Glossary

Releases

Software is rarely unchanging; it is important to have a clear strategy when pushing out new versions.

Release management refers to how software is built, tested, and deployed within an organization. Having a well-understood and agreed-upon philosophy to underpin your releases is key to ensuring correct and safe coding practices.

Generally, a software release will have several phases, some of which may overlap:

  • An analysis phase, when stakeholders agree what features are to be prioritised for the next release.

  • A design phase, when product and engineering teams decide how these features are to be implemented.

  • A development phase, when code gets written.

  • A testing phase, where quality assurance testing is performed on the release candidate code.

When all phases are complete, the new features can be released to the world, and the cycle begins again.

There are competing philosophies on how best to structure release cycles, how often they should happen, and how long each phase should last. Approaches vary significantly depending on the size of the development team, the complexity of the product, the need for innovation vs. the risk of breaking existing features, and how safety-critical the software being produced is. There are a number of best practices recommended by all software development methodologies, which you should make sure to practice:

  • Agree on a feature set at the start of a release cycle.

  • Have clearly defined roles about who owns each feature, who is responsible for design, development and testing, and who signs off.

  • Communicate requirements clearly and early, and document them using an issue tracker.

  • Use source control and an agreed branching strategy. Tie code check-ins back to issues in your issue tracker.

  • Be transparent about release dates, and be realistic about how much can get done in a given code cycle. Agree as a team to slip features or dates, if there is not adequate time.

  • Ensure your team shares a common vision for your software, and understands why features are important. Practice frequent communication between team-members to ensure fewer surprises at the end of the release cycle.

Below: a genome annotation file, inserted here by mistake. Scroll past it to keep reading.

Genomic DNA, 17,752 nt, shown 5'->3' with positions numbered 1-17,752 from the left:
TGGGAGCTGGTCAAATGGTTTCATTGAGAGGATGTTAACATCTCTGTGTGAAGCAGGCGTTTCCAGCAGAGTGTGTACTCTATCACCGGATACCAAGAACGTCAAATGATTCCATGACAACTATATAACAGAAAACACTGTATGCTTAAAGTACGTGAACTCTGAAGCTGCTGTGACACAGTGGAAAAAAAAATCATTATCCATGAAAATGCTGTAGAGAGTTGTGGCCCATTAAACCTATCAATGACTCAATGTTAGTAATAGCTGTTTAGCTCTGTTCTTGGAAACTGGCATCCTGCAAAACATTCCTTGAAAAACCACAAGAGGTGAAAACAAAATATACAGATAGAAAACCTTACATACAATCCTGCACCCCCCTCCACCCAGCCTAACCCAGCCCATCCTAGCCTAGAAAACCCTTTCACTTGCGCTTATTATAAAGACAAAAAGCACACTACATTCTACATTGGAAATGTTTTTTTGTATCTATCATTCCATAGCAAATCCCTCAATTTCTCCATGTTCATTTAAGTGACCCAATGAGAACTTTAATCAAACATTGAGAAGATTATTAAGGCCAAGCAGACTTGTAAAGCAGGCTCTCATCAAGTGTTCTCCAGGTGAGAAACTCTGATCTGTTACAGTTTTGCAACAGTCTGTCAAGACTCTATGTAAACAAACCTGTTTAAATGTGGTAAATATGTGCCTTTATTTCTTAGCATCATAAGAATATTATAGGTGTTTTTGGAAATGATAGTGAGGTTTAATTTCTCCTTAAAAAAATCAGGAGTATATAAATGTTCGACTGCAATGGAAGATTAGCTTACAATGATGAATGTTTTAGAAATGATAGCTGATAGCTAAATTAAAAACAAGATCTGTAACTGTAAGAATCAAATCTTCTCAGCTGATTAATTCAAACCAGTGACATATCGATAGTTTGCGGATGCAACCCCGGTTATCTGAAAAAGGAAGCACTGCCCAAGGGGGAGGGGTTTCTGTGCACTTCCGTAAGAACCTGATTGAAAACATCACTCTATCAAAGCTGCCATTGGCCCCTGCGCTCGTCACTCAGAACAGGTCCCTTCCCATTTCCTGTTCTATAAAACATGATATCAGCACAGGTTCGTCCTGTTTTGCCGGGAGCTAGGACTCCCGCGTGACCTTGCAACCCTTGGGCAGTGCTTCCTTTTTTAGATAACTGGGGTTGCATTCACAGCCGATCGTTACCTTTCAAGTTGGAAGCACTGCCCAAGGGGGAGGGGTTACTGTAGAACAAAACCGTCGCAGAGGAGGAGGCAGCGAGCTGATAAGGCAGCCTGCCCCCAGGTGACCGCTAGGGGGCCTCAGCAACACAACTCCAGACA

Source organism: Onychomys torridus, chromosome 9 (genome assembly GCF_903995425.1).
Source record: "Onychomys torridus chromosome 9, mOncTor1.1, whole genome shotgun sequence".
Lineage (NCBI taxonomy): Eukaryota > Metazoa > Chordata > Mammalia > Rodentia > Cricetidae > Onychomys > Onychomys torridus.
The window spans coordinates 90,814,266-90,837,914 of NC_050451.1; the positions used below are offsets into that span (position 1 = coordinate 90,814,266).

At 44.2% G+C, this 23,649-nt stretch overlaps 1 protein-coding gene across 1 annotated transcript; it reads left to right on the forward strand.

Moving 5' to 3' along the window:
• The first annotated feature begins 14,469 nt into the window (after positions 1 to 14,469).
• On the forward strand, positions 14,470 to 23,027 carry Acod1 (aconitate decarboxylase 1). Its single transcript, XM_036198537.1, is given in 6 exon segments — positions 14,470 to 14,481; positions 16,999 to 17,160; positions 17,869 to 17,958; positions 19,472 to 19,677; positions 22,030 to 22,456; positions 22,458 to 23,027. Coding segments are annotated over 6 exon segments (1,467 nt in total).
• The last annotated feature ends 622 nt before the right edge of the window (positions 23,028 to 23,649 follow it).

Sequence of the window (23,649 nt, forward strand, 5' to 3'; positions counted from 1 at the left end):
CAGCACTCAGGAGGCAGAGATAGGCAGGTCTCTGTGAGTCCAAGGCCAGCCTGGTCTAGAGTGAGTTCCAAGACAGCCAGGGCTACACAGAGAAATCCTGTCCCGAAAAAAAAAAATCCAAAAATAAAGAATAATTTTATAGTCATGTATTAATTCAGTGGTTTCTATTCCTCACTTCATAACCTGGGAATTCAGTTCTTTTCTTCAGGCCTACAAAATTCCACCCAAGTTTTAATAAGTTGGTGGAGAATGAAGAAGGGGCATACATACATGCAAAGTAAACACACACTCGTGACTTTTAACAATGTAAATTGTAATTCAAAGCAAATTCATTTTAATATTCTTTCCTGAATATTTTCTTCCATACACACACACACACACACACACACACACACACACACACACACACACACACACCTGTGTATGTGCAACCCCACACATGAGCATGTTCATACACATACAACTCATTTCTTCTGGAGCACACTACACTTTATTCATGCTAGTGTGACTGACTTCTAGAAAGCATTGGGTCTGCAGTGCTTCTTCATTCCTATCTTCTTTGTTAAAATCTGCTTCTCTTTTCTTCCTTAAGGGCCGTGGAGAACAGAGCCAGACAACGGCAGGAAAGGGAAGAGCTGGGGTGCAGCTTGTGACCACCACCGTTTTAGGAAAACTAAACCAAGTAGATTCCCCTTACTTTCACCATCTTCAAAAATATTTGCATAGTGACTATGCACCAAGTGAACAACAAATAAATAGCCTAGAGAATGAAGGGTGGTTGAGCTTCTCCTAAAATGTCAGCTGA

• Limit scope creep.

  • Test early, and test often. In addition to manual testing, write unit tests to catch edge cases and ensure no regressions. Use continuous integration so the status of the code branch is known at all times. Make sure developers do not push code until they are reasonably sure it is bug-free.

Release Process

Your release process should be agreed-upon and documented clearly. Make sure you follow these best practices:

  • Before releasing to your production environment, ensure to thoroughly test your software in a test environment that resembles production as much as is feasibly possible.

  • Agree on a release window ahead of time, and define responsibilities. Make sure the release is performed with temporary permissions, by named individuals, who have those permissions revoked thereafter.

  • Ensure you have a plan to rollback if the release fails in some fashion.

  • The code released to production should be the same as was previously tested in a pre-production environment – only configuration information should differ.

  • Once code has been deployed and all system upgrades have been performed, undertake a thorough post-release sanity check. Test all new features released and validate that existing features still work.

  • Ensure any discrepancies or errors are diagnosed, or noted for explanation if they are not judged to be significant.

  • End the release process with a final sign-off if stakeholders agree everything looks good, or a rollback followed by a regression test if things went wrong.

Further Reading